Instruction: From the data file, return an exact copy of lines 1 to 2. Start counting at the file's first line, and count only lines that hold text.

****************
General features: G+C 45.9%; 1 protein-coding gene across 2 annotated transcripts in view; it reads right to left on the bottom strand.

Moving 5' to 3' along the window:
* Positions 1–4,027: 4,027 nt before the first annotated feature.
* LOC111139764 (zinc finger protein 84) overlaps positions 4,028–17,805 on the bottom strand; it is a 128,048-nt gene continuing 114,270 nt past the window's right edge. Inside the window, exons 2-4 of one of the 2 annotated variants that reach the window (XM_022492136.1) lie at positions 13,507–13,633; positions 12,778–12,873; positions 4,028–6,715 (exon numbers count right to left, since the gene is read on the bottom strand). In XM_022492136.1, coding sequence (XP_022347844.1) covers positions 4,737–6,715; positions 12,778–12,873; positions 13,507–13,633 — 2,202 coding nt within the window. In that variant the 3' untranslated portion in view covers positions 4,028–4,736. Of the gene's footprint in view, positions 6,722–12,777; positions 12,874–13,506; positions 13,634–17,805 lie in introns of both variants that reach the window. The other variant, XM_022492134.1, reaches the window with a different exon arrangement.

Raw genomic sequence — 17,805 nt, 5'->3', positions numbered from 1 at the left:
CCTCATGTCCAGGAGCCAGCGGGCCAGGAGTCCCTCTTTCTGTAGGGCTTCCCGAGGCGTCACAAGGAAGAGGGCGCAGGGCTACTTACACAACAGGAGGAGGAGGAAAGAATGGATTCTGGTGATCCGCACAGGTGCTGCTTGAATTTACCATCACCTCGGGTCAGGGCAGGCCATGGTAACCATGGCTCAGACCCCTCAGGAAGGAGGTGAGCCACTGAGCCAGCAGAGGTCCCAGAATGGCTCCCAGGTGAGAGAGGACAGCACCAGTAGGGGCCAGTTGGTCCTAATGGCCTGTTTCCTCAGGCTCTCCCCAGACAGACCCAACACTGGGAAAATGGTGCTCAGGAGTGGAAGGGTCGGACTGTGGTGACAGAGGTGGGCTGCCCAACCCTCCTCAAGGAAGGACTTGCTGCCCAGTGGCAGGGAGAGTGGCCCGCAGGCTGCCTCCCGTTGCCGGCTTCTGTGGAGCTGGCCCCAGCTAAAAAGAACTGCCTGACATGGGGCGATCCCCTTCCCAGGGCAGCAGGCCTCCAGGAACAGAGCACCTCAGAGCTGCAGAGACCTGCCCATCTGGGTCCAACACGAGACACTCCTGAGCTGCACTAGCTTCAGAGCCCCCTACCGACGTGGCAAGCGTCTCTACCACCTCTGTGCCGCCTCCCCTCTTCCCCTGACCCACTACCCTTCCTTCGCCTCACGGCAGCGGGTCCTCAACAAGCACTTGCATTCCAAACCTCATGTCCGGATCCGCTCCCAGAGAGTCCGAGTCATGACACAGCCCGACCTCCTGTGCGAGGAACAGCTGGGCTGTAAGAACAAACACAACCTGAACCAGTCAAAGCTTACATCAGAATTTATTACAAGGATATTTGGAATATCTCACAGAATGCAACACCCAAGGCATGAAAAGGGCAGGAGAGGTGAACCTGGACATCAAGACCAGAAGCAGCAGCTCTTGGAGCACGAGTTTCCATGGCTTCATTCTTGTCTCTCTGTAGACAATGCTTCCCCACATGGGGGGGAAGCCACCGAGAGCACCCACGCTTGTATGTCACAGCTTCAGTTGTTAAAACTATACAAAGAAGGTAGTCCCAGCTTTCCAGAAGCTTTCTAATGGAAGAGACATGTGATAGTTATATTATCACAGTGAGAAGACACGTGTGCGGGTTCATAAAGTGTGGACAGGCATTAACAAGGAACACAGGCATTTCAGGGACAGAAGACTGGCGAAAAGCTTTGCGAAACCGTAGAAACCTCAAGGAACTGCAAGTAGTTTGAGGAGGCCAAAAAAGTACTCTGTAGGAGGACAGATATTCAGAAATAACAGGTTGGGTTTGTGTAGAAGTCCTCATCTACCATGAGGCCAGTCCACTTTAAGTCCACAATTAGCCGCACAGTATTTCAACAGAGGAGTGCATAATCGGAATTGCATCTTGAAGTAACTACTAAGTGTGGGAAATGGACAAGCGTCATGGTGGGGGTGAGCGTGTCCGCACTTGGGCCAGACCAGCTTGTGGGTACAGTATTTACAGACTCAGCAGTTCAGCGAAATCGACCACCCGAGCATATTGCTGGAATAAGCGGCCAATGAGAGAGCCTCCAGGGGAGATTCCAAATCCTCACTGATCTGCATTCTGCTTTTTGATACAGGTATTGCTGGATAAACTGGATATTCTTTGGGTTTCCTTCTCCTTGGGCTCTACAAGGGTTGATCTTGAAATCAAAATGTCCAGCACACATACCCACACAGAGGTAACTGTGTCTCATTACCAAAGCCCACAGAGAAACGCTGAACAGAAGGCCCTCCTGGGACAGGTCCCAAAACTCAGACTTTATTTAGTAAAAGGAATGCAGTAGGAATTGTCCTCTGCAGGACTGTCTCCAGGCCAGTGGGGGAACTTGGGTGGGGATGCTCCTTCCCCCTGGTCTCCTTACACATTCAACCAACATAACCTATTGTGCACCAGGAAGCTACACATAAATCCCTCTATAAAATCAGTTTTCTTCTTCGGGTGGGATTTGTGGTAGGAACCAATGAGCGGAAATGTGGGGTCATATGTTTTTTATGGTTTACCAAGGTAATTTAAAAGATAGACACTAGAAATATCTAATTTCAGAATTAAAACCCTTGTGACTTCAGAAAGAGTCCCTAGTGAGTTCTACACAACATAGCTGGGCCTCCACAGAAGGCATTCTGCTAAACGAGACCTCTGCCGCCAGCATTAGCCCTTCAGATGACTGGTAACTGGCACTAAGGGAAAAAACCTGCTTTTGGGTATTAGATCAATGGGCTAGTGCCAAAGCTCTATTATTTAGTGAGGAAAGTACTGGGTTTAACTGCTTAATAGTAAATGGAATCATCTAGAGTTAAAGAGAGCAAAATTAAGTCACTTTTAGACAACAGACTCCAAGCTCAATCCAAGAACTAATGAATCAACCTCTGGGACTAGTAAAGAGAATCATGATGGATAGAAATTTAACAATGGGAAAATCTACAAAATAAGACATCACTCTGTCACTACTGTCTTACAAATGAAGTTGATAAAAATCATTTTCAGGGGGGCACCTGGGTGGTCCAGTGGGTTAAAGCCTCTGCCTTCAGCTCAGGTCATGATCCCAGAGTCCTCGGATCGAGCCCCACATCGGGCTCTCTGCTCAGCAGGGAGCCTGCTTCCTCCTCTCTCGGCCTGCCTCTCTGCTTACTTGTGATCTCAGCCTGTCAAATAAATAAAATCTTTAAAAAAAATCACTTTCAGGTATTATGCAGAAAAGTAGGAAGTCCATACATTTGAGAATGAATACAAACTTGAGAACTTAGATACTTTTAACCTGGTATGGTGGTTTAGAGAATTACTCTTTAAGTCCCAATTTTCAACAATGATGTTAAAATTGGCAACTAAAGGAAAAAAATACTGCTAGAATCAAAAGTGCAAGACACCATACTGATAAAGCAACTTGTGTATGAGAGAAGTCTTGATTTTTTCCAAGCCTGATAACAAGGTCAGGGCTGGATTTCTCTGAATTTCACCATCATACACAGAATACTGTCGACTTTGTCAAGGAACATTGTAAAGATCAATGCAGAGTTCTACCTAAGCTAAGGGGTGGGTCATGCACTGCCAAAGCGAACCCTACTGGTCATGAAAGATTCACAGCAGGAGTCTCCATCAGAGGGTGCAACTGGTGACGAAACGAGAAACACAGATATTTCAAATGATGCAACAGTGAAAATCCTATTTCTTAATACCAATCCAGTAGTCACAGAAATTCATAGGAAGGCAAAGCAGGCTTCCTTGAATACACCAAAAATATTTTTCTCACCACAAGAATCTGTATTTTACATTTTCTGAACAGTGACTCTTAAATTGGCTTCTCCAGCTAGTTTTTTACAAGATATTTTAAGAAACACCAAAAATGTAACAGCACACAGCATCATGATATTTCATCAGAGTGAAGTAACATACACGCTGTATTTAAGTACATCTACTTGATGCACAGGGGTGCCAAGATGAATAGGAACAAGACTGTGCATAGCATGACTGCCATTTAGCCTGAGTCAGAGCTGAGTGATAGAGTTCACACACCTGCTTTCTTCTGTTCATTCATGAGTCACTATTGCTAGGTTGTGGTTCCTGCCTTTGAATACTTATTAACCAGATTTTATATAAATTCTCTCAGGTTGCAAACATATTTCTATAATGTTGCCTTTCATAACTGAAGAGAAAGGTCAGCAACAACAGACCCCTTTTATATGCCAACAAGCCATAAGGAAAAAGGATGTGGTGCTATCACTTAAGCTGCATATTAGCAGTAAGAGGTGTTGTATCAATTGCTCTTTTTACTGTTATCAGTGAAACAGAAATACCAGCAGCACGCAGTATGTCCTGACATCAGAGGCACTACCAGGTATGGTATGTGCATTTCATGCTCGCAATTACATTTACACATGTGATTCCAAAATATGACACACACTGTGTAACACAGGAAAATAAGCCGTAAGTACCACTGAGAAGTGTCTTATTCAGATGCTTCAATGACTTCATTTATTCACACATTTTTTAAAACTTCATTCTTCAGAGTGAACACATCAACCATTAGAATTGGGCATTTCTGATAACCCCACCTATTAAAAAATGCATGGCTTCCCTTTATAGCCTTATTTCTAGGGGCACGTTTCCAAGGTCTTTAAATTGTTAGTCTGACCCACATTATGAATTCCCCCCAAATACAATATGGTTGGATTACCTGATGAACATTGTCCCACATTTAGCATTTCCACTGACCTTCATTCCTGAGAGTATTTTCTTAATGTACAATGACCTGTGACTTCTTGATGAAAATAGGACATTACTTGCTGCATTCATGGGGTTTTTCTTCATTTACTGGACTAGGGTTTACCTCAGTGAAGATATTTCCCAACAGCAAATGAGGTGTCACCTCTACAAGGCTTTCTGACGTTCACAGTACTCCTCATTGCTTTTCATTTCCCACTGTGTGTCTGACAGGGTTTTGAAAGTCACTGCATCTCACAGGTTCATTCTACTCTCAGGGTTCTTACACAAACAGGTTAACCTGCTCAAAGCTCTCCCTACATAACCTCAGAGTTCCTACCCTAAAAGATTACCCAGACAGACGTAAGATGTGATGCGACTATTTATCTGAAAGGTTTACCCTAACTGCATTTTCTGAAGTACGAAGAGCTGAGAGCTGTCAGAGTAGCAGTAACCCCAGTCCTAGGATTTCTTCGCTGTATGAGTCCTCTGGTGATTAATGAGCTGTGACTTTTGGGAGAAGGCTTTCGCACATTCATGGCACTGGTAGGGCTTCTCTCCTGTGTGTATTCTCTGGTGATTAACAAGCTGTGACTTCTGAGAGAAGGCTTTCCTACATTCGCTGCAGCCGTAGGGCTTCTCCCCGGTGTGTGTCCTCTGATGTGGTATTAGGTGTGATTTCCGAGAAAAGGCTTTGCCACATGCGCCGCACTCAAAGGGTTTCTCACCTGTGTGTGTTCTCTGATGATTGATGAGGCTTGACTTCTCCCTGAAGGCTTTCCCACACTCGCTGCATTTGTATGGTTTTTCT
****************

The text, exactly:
General features: G+C 45.9%; 1 protein-coding gene across 2 annotated transcripts in view; it reads right to left on the bottom strand.

Moving 5' to 3' along the window: